CNBC's Joe Kernen allowed Sen. Judd Gregg to advance the false Republican talking point that President Obama's income tax proposals would increase taxes on a large percentage of small businesses.
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On the March 26 edition of CNBC's Squawk Box, host Joe Kernen allowed Sen. Judd Gregg (R-NH) to falsely suggest that President Obama's income tax proposals would increase taxes on a large percentage of small businesses. As Media Matters for America has documented, media figures -- including CNBC host Maria Bartiromo -- have previously adopted this false Republican talking point or allowed the falsehood to go unchallenged.
Referencing a Squawk Box interview with Rep. Paul Ryan (R-WI) the day before, Kernen stated, "He [Ryan] said one thing that you guys are not going to be able to stop are the taxes on capital gains going up, taxes on dividends going up, taxes on certain small businesses." Gregg replied, in part: "[T]he president ran on the policies that he was going to increase the cap gains rate, the dividends rate, and the tax on small businesses." Moments later, Kernen didn't challenge Gregg as he referred to Obama's proposal as a "tax policy that basically is focused on raising taxes on small businesses especially." In fact, according to the Tax Policy Center's table of 2007 tax returns that reported small-business income, 481,000 of those returns -- about 2 percent -- are in the top two income tax brackets, which include all filers with taxable incomes that would be affected by Obama's proposals to let portions of the Bush tax cuts for wealthy taxpayers expire and reduce the tax rate at which families making more than $250,000 could take itemized deductions.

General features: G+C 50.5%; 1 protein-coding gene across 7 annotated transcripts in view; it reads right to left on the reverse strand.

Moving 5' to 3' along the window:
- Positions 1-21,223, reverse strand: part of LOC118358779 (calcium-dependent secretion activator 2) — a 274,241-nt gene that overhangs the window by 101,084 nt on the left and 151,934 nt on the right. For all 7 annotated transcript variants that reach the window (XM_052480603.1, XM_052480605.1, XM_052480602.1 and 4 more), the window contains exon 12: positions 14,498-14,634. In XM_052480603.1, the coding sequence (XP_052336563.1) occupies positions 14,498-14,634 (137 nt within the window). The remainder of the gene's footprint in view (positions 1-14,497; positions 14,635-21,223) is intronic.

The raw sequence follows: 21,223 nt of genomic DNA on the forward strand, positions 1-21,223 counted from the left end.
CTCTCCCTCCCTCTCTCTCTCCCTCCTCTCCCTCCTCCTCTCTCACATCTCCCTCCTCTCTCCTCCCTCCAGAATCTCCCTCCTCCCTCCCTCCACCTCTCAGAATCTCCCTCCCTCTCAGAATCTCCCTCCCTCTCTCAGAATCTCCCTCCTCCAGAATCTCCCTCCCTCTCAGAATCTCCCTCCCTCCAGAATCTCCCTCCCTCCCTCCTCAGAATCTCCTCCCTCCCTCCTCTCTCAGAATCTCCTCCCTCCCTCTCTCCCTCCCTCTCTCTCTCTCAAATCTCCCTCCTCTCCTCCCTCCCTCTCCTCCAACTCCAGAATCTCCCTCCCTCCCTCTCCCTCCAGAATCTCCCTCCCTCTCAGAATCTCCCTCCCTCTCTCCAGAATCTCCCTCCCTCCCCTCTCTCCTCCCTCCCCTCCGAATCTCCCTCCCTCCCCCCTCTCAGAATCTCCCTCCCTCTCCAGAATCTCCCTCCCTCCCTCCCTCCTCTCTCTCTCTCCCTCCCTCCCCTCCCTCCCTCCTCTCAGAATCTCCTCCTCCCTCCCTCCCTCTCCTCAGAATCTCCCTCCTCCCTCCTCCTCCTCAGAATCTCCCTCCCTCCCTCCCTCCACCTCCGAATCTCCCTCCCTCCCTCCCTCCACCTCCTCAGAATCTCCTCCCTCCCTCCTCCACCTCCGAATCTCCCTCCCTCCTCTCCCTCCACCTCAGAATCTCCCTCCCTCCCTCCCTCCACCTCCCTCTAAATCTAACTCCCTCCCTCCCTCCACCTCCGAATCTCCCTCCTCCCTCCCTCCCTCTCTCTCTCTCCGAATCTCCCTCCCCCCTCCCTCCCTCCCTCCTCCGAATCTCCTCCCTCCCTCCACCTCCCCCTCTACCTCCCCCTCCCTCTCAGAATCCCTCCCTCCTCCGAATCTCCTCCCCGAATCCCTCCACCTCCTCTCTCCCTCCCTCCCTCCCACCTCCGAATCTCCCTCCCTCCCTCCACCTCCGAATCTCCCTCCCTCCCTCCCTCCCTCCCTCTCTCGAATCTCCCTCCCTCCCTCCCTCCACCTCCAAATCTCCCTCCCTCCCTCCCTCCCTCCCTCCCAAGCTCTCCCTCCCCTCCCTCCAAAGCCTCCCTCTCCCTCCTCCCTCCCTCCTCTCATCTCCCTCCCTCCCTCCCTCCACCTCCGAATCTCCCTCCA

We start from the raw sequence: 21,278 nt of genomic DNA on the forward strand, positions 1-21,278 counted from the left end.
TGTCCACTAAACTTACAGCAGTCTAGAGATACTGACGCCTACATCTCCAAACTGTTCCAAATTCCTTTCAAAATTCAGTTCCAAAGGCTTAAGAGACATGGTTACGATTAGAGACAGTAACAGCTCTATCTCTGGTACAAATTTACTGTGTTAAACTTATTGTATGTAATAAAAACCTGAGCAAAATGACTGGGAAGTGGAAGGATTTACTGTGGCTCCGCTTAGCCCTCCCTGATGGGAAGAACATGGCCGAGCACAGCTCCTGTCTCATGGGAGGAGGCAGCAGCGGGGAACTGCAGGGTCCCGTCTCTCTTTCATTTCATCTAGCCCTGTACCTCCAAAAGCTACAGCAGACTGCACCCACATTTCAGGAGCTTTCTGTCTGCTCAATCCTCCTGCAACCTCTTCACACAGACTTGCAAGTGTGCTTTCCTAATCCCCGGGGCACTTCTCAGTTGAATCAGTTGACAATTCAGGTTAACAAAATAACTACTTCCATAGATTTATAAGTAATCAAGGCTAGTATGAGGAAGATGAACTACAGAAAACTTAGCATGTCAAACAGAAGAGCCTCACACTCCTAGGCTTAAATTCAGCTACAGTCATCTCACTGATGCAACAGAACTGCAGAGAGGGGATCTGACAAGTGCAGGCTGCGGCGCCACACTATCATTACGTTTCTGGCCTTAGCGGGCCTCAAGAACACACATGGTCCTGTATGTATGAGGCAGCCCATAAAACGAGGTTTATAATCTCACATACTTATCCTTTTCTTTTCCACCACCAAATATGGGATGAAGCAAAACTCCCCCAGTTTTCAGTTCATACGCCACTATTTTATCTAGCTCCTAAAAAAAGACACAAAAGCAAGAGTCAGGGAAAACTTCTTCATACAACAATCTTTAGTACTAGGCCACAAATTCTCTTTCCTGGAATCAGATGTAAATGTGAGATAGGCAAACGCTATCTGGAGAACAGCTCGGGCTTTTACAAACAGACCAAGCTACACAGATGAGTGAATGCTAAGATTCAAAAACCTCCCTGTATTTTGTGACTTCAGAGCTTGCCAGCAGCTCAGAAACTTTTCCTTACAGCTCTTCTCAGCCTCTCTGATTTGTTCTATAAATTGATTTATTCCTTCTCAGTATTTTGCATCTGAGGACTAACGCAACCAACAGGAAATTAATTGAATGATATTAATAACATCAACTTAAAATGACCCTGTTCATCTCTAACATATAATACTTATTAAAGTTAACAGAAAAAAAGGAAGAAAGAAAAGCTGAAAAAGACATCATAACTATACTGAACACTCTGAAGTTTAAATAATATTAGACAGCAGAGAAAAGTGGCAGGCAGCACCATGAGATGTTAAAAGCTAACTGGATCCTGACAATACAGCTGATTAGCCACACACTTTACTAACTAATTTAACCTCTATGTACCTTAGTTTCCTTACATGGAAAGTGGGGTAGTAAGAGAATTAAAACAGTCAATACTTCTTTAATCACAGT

As Media Matters senior fellow Eric Boehlert noted, when Ryan appeared on Squawk Box a day earlier to discuss Obama's budget proposal, he stated: "We're going to go in a completely different direction, and show the American people how we would do things much, much differently to restore growth and confidence to our economy, keep the American economy growing, and not switch over to a Europeanized type of economy." Guest host Fred Malek, founder of Thayer Capital Partners, replied, "Paul, that gives me a lot of confidence, what you said. I think you're absolutely going in the right direction."
From the March 26 edition of CNBC's Squawk Box:
KERNEN: Senator, we had Paul Ryan on yesterday, and I tried to get -- figure out exactly some of these same questions. You know, where the compromises will come, what it will finally look like.
He said one thing that you guys are not going to be able to stop are the taxes on capital gains going up, taxes on dividends going up, taxes on certain small businesses. Have you written that off? That's -- you're just preparing for that type of future at this point?
GREGG: Well, they can do all that with 51 votes, and they've got 58 votes in the Senate, and clearly that's an agenda item for them. So yes, I think Paul is probably right. It's going to be very hard to change that decision.
I mean, the president ran on the policies that he was going to increase the cap gains rate, the dividends rate, and the tax on small businesses. And he doesn't have to do anything for that to occur. In other words, you actually have to take formal action to avoid that, and they only need 51 votes to stop that.
KERNEN: Well, the combination of that with all the additional spending, a lot of business -- business groups would think that's probably not such a great idea when you're trying to get out of a recession, no?
GREGG: Well, it's a stake through the heart of the entrepreneurs of this country, basically. I mean, as a practical matter, if you're having to spend your discretionary money on paying taxes rather than on hiring people and taking risk, you slow the economy. And that's what we think will happen with a tax policy that basically is focused on raising taxes on small businesses especially -- where most of the jobs are created, by the way.
KERNEN: You like this toxic asset plan, Senator?